Miss Utah Marissa Powell finished third in the Miss USA Pageant, and became an Internet sensation for her flubbed response to a question about the gender wage gap. But she is getting just as much, if not more attention as the actual winner of the pageant, Miss Connecticut Erin Brady.
Powell's response to a question about female breadwinners and income inequality went viral after she gave a rambling explanation that the United States should "make education better." It was Miss Utah who was trending on Twitter and search engines yesterday, not "Miss Connecticut."
While the winner of the Miss USA usually goes on a media tour and the other contestants recede into the background, Powell and Brady both made the talk show rounds today. Both appeared on "Inside Edition" and "the Today Show" (Where Powell was given another chance to provide a response to the question.) Powell will fly to L.A. later today for "Jimmy Kimmel Live," according to her Twitter account. A spokesperson for Miss Universe, which owns the Miss USA pageant, told ABC News Brady was unable to travel to Los Angeles.
All three shows reached out to Powell directly, said the spokesperson.
Powell also called in to The Johnjay and Rich radio show, which is heard across the country. Johnjay also tweeted at her, telling her ' I had u as the winner btw!'
In addition to national appearances, Powell has received an outpouring of support on the same social media sites where her comments first went viral. One user on Twitter praised her as a role model; another said she was "the most beautiful of all 51? contestants; someone else told her, "u are my miss usa!"
And the Independent Women's Forum, a Washington-based think tank focused on women's rights and economic liberty, over Twitter urged her to share their video promoting information about gender disparities.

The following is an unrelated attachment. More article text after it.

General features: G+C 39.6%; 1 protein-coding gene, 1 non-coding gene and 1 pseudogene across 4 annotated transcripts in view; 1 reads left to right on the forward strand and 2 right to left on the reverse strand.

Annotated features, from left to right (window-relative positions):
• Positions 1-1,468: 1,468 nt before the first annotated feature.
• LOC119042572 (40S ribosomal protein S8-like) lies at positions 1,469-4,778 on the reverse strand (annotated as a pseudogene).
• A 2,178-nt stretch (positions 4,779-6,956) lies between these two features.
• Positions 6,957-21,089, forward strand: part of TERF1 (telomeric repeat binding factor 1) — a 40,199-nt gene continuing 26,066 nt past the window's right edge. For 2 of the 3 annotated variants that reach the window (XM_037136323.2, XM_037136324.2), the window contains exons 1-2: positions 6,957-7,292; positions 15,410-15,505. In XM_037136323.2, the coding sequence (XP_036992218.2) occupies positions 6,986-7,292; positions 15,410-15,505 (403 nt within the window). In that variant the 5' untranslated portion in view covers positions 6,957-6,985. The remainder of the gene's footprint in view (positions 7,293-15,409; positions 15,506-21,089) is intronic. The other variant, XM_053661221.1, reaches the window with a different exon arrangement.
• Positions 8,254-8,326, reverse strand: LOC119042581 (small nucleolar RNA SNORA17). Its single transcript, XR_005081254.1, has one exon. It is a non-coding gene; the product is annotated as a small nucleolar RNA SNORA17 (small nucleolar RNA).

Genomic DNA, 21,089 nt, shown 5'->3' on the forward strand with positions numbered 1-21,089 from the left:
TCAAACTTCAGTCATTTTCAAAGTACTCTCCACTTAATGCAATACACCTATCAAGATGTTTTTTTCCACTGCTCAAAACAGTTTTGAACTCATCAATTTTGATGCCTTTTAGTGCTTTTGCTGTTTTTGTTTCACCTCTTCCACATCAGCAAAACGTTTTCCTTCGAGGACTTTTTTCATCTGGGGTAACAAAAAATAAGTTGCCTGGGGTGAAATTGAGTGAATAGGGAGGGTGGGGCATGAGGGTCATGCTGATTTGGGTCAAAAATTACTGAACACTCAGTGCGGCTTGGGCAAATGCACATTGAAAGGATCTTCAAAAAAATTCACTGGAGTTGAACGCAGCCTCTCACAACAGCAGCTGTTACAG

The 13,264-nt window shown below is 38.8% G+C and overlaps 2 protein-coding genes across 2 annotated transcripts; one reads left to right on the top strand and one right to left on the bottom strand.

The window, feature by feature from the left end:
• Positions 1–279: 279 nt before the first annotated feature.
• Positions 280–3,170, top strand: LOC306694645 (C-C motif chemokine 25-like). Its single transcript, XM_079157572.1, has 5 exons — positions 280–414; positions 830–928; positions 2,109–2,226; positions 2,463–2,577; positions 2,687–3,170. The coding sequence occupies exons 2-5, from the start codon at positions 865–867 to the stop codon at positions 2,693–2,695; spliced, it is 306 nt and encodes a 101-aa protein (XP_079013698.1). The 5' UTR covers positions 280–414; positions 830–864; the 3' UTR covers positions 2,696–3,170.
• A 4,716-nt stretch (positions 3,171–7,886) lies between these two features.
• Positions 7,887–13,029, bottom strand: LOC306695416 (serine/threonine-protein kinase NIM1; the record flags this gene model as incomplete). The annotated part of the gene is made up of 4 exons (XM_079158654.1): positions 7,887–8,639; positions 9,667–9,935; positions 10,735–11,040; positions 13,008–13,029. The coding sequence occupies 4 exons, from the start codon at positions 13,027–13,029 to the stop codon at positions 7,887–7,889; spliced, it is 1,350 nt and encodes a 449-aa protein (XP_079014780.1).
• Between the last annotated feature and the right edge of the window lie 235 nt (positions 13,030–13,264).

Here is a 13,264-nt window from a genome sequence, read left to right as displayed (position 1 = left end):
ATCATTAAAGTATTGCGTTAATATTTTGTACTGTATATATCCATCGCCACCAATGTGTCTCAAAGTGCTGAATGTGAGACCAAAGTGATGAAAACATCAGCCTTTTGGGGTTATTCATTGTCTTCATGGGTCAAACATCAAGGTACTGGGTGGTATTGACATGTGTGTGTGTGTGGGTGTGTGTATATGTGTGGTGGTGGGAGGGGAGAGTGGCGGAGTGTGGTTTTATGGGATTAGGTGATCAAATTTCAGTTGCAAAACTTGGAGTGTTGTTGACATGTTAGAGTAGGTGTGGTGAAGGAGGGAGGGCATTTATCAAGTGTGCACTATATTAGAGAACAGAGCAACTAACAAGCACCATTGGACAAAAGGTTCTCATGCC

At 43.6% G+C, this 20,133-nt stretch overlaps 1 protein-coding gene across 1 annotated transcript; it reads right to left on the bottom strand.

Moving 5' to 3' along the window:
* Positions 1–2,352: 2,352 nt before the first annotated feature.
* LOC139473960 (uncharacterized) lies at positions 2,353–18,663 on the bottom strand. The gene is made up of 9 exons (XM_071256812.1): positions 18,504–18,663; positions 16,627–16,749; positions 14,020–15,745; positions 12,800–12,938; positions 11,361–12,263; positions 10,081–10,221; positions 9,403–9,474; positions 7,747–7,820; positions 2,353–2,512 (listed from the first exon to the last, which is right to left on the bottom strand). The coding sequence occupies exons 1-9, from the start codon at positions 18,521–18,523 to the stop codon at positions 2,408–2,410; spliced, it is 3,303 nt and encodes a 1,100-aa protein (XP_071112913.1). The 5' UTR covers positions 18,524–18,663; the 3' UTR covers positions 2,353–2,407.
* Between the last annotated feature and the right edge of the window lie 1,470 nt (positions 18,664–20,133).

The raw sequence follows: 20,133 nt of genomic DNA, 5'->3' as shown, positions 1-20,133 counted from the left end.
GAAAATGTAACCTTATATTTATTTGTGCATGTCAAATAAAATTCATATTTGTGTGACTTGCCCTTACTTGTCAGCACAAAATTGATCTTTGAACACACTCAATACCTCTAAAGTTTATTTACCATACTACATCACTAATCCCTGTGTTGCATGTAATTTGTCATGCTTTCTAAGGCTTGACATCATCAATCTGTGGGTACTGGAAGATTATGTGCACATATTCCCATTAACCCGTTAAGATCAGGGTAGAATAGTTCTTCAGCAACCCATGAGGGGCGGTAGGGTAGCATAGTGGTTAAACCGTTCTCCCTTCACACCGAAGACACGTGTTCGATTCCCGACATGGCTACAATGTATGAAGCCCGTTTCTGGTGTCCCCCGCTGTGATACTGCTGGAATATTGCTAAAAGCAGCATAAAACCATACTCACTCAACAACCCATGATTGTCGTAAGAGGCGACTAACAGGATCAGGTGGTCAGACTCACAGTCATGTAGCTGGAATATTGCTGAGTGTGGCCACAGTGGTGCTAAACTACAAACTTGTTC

In comparison with Powell, Brady's Twitter handle-she has assumed the verified Miss USA account-only had one tweet this morning, linking to an Instagram picture of her on the set of the Today show.
Nancy Schuster, the publicist for Miss New York, acknowledged in an interview that this "does take away the limelight from the winner," but it will not impede Miss USA's reign in the long term.
"Miss Utah is getting this now, but Miss USA has an entire year," said Schuster. "Whatever happens with [Miss] Utah's limelight, good for her."
The Miss Universe spokesperson told ABC News she is not worried about Powell overtaking the spotlight, explaining that Brady is only just beginning her media tour and is scheduled for multiple appearances.
"Over the years the girls have definitely interviewed together for all different reasons. A ton of people have stopped Erin Brady on the street and know who she is," she said. "She [Powell] is not overshadowing Miss USA at all."
Schuster also praised Powell for turning a national taunt into positive publicity.
"She might not have won, but because of being noticed on camera, her life changed. And its about changing these moments for these girls and however they get it, so she should take it and run with it."